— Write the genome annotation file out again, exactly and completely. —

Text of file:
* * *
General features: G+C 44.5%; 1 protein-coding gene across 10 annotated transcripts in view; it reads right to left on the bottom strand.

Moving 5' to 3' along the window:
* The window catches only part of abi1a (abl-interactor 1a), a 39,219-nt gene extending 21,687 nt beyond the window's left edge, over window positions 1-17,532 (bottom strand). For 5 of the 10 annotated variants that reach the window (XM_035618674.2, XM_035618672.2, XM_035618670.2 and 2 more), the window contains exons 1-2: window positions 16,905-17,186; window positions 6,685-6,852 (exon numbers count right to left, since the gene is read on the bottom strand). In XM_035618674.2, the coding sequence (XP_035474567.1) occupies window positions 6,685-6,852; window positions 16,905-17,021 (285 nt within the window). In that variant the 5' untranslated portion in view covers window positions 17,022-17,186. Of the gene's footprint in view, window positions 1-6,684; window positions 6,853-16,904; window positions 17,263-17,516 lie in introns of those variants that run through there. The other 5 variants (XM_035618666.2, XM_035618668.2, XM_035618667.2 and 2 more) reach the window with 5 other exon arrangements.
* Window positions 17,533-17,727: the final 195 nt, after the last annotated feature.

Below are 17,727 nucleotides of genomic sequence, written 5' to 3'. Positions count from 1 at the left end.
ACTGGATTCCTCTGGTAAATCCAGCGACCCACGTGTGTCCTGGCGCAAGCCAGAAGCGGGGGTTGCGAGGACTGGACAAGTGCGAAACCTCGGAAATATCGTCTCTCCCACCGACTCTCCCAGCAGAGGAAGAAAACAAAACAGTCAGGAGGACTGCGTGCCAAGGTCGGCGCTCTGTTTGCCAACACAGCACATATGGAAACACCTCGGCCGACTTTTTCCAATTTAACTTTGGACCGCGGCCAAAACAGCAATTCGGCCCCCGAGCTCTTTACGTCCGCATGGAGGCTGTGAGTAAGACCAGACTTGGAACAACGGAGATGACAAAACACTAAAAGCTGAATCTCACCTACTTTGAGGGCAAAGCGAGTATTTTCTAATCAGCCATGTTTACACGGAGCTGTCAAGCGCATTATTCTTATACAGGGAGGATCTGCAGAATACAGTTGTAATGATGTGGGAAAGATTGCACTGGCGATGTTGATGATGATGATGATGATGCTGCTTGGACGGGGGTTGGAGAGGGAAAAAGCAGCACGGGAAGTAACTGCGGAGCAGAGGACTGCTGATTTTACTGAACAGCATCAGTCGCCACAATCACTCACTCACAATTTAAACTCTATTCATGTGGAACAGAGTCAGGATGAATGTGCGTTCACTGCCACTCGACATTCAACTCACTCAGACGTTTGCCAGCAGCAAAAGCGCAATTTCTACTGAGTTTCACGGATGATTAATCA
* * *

General features: G+C 44.5%; 1 protein-coding gene across 10 annotated transcripts in view; it reads right to left on the bottom strand.

Moving 5' to 3' along the window:
* The window catches only part of abi1a (abl-interactor 1a), a 39,219-nt gene extending 21,687 nt beyond the window's left edge, over window positions 1-17,532 (bottom strand). For 5 of the 10 annotated variants that reach the window (XM_035618674.2, XM_035618672.2, XM_035618670.2 and 2 more), the window contains exons 1-2: window positions 16,905-17,186; window positions 6,685-6,852 (exon numbers count right to left, since the gene is read on the bottom strand). In XM_035618674.2, the coding sequence (XP_035474567.1) occupies window positions 6,685-6,852; window positions 16,905-17,021 (285 nt within the window). In that variant the 5' untranslated portion in view covers window positions 17,022-17,186. Of the gene's footprint in view, window positions 1-6,684; window positions 6,853-16,904; window positions 17,263-17,516 lie in introns of those variants that run through there. The other 5 variants (XM_035618666.2, XM_035618668.2, XM_035618667.2 and 2 more) reach the window with 5 other exon arrangements.
* Window positions 17,533-17,727: the final 195 nt, after the last annotated feature.

Below are 17,727 nucleotides of genomic sequence, written 5' to 3'. Positions count from 1 at the left end.
ACTGGATTCCTCTGGTAAATCCAGCGACCCACGTGTGTCCTGGCGCAAGCCAGAAGCGGGGGTTGCGAGGACTGGACAAGTGCGAAACCTCGGAAATATCGTCTCTCCCACCGACTCTCCCAGCAGAGGAAGAAAACAAAACAGTCAGGAGGACTGCGTGCCAAGGTCGGCGCTCTGTTTGCCAACACAGCACATATGGAAACACCTCGGCCGACTTTTTCCAATTTAACTTTGGACCGCGGCCAAAACAGCAATTCGGCCCCCGAGCTCTTTACGTCCGCATGGAGGCTGTGAGTAAGACCAGACTTGGAACAACGGAGATGACAAAACACTAAAAGCTGAATCTCACCTACTTTGAGGGCAAAGCGAGTATTTTCTAATCAGCCATGTTTACACGGAGCTGTCAAGCGCATTATTCTTATACAGGGAGGATCTGCAGAATACAGTTGTAATGATGTGGGAAAGATTGCACTGGCGATGTTGATGATGATGATGATGATGCTGCTTGGACGGGGGTTGGAGAGGGAAAAAGCAGCACGGGAAGTAACTGCGGAGCAGAGGACTGCTGATTTTACTGAACAGCATCAGTCGCCACAATCACTCACTCACAATTTAAACTCTATTCATGTGGAACAGAGTCAGGATGAATGTGCGTTCACTGCCACTCGACATTCAACTCACTCAGACGTTTGCCAGCAGCAAAAGCGCAATTTCTACTGAGTTTCACGGATGATTAATCA